It was later added and passed through Congress and then ratified by the states by the end of 1791. George Washington There have been few men to have such a great impact on a country as George Washington. As general he helped to lead a revolution to establish independence from the British and birth a new nation in the United States of America. After the end of the war he was set to just retire to his Mt. Vernon home but that would not be the end of him being in the national spot light (Independence and the Presidency, nd).

He was unanimously elected as the first President of the United States and the only president to be selected in this fashion. It was his great sense of national pride and duty to this country which he fought so hard for that he accepted the honor of becoming president. Washington was not a great speaker but he was a great leader. He also used the advice and expertise of others. The cabinet he assembled included Alexander Hamilton and Thomas Jefferson as well as other great minds of the time without political interference. It may have been the greatest cabinet ever assembled.

The ground work was laid by Washington for future presidents to follow. His stepping down after only two terms would eventually become the standard for today. If not for the desire, dedication, and vision of George Washington there would not have never been a United States of America. Jefferson Presidency In 1800 Thomas Jefferson was elected as the 3rd president of the United States and would win reelection in 1804. His eight years would be full of ups and downs as he was loved by many but also hated by others. He was a man that did not like fancy titles or extravagant settings.

The laid back manner with which he presented himself made him much more like the average citizen and this helped to make him popular with the people. One of Jefferson’s great accomplishments was the Louisiana Purchase. This land doubled the size of the United States and would help expand this country and grow it into world power as this land would eventually develop into new states admitted to the union. However the purchase still had controversy because Jefferson had done it without going to Congress and this created debate if that was within the powers of the president.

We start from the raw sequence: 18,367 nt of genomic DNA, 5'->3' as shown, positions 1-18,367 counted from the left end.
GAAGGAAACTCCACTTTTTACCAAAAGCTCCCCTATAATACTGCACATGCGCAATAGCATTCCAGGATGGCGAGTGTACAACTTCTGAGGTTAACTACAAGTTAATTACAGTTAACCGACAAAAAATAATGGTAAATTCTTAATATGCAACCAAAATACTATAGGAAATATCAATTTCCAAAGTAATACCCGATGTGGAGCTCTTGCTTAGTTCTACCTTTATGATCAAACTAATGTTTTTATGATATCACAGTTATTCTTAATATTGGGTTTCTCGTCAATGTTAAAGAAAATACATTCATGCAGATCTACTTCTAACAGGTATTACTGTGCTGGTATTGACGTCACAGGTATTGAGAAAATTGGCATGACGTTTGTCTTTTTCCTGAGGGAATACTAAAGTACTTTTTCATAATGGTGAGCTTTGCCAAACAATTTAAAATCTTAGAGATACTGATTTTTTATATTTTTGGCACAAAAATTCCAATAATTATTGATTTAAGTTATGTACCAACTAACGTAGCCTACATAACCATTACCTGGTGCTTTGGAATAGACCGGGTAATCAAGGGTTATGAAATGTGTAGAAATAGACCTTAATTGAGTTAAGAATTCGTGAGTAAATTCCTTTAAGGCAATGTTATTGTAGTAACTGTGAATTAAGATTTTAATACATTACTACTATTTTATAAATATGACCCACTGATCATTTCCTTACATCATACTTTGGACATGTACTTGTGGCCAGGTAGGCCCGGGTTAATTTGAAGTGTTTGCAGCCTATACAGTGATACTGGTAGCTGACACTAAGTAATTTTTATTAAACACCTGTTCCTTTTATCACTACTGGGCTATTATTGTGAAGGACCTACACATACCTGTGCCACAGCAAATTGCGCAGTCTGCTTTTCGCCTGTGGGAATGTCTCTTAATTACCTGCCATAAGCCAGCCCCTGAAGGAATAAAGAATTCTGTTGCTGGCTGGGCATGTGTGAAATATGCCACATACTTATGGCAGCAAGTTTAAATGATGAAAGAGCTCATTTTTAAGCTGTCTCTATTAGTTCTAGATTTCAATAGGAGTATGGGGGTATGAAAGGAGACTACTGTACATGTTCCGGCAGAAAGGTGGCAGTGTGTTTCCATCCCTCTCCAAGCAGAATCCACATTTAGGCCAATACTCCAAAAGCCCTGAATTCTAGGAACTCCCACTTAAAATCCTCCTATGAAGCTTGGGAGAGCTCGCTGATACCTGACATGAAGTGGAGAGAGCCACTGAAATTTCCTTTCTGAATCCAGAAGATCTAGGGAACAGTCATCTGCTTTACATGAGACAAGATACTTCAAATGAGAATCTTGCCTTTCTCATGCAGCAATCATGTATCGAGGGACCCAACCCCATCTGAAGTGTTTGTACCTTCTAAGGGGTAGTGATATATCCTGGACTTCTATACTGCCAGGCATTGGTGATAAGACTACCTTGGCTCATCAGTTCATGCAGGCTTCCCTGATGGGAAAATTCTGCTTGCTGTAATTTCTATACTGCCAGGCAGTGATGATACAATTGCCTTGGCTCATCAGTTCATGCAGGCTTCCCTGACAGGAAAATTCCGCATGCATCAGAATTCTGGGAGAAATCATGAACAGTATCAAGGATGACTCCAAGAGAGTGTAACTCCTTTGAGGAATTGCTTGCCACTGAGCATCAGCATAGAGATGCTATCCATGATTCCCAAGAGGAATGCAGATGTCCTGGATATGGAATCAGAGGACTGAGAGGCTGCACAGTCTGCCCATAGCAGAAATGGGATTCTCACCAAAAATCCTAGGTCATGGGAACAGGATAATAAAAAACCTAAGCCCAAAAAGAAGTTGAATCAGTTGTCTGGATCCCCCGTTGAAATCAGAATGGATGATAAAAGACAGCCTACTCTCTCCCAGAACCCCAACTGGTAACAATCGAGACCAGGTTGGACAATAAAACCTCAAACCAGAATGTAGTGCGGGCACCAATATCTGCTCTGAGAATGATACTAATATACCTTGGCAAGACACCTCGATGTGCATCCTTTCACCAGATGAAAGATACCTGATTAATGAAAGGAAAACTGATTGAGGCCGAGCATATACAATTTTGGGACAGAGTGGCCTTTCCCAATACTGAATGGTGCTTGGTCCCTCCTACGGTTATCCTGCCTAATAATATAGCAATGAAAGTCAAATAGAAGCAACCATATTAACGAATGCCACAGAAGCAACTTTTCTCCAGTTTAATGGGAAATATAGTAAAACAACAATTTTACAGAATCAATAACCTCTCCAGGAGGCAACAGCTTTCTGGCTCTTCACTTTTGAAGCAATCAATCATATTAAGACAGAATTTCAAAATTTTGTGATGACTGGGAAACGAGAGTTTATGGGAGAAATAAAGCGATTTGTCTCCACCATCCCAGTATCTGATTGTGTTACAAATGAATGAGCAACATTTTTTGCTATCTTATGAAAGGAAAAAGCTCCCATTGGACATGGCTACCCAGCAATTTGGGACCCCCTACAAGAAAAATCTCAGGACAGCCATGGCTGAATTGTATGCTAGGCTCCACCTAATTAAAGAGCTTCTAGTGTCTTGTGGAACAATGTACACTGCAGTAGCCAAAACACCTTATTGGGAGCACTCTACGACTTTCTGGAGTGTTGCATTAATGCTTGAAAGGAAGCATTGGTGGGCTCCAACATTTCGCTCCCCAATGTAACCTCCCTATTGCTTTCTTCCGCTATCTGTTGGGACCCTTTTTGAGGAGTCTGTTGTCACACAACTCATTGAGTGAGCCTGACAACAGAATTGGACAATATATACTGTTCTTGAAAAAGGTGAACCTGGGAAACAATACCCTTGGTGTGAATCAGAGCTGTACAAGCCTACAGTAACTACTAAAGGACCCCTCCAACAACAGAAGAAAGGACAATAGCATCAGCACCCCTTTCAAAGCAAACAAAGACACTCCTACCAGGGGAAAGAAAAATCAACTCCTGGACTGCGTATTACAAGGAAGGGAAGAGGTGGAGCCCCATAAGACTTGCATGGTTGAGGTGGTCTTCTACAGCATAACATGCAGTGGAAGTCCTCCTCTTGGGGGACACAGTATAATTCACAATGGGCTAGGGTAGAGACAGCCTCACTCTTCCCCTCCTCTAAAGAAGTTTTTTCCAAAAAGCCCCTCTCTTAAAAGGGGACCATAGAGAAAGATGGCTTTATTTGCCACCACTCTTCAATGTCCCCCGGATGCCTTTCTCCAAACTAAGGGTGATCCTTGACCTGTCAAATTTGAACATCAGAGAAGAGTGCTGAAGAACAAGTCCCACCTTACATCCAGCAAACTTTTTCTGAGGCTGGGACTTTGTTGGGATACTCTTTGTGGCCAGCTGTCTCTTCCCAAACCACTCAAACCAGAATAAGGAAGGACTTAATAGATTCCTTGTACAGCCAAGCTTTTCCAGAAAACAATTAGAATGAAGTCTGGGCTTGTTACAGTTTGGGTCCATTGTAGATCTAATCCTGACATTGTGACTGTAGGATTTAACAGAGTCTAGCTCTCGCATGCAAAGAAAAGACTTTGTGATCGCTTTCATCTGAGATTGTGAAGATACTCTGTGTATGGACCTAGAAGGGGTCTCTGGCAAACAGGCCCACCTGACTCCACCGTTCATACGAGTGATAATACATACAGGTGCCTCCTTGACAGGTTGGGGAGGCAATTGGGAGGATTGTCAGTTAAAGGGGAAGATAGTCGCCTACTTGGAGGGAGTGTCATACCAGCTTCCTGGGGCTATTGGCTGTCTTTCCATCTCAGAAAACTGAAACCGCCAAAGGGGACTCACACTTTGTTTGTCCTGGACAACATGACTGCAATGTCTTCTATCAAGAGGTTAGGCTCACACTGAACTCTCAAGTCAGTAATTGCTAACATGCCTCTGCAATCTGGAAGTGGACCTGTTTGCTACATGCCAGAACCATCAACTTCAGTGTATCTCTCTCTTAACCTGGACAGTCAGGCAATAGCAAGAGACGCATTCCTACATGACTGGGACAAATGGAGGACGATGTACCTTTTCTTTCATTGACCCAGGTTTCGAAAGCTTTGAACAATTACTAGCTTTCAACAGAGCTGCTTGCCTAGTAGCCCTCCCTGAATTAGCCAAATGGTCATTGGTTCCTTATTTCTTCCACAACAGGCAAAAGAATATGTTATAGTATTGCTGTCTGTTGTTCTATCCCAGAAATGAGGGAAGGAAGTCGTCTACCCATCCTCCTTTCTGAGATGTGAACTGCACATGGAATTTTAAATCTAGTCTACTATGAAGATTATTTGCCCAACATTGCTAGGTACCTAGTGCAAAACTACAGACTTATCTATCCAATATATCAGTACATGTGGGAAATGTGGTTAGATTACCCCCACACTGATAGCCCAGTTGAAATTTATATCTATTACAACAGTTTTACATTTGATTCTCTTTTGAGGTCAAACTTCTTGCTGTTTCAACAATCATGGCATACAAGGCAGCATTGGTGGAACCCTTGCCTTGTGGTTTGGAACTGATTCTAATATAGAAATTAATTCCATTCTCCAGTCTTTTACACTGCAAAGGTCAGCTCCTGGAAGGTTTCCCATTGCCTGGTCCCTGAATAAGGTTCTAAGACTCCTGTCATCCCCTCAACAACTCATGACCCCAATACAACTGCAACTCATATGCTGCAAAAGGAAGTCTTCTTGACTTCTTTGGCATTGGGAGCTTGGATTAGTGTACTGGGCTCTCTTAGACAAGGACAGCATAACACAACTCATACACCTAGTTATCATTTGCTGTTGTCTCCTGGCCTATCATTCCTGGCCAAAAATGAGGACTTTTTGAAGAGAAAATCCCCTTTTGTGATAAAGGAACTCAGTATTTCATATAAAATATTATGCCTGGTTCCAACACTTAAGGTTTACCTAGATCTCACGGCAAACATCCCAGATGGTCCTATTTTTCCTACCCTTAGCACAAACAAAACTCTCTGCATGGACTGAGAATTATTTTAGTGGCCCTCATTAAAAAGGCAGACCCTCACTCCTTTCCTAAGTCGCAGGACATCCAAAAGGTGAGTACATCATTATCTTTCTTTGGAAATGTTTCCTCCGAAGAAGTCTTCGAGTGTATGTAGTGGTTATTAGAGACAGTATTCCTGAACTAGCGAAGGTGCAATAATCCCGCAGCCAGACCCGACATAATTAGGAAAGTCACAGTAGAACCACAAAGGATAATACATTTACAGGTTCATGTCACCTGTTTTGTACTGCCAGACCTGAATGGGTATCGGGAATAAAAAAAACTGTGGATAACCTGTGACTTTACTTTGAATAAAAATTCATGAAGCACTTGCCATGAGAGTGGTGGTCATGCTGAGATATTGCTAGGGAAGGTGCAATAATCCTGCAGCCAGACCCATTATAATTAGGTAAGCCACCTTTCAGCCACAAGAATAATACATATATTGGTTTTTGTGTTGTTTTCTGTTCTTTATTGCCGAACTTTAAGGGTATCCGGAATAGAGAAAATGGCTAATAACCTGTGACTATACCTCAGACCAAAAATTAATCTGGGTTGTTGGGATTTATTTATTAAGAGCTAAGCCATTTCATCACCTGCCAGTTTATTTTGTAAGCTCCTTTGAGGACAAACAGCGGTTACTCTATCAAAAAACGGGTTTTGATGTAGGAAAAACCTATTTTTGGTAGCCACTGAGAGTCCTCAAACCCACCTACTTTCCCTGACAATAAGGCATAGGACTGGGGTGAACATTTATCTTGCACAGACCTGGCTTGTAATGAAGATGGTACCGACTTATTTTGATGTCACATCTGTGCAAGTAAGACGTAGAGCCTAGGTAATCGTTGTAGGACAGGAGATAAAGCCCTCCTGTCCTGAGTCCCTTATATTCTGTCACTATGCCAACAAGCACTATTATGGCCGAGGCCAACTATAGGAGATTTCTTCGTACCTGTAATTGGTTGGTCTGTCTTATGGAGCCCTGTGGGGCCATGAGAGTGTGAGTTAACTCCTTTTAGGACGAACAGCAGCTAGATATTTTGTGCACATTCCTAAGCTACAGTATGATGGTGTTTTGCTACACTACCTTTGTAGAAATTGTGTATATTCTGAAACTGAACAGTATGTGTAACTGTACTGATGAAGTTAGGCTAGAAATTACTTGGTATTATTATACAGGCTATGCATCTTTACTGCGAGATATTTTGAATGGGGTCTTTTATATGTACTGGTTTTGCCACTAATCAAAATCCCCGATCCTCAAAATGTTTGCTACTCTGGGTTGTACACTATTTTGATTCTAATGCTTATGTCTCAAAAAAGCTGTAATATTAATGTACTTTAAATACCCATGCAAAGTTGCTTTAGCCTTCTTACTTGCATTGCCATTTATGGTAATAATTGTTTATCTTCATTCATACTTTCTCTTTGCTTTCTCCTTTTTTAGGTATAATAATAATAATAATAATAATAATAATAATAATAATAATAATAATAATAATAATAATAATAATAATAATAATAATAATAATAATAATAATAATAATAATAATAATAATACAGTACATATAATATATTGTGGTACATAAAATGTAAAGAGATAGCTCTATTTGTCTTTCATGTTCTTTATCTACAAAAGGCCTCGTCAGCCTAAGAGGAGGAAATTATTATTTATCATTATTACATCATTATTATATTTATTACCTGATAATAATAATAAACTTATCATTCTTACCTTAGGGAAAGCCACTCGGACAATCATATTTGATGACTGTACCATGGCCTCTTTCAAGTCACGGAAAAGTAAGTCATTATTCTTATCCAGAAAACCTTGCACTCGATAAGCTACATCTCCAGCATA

As soon as he took office there was an ongoing battle with the courts which started with the appointments by President Adams in the final hours of his presidency. This would continue with the appeal of the Judiciary Act and the case of Marbury v. Madison ( Brands et el, 2009). Judges would be under attack and many of them removed from office. It became a political battle but in the end the judiciary system would emerge stronger. In 1807 the embargo act was passed because of British attacks on U. S. ships. The plan was to stop all shipments of commerce to Europe until they would interact peacefully.

This act was a total failure for Jefferson as it had a negative impact on American business and it did not have a large impact on the British. It would eventually be repealed just before the end of Jefferson’s 2nd term. War of 1812 The War of 1812 is one that often slips through the cracks and if often thought of just as a side note in history. The continued disregard and disrespect for any American property by the British would cause tensions between the nations to rise. On June 1, 1812 the United States declared war on the British. One of the biggest factors was defending our honor against the bullying of England.

The U. S. focused there attention on the Canadian and western fronts. There were some successes including having control of Lake Erie but there were also devastating defeats including the burning of the American capitol. This was not a major military victory but it was a damaging psychological victory. Baltimore would come under a heavy attack but it stood strong and the British would depart. It is from this battle that the Star- Spangled Banner was written by Francis Scott Key. One of the most noted battles of the War of 1812 was the battle of New Orleans.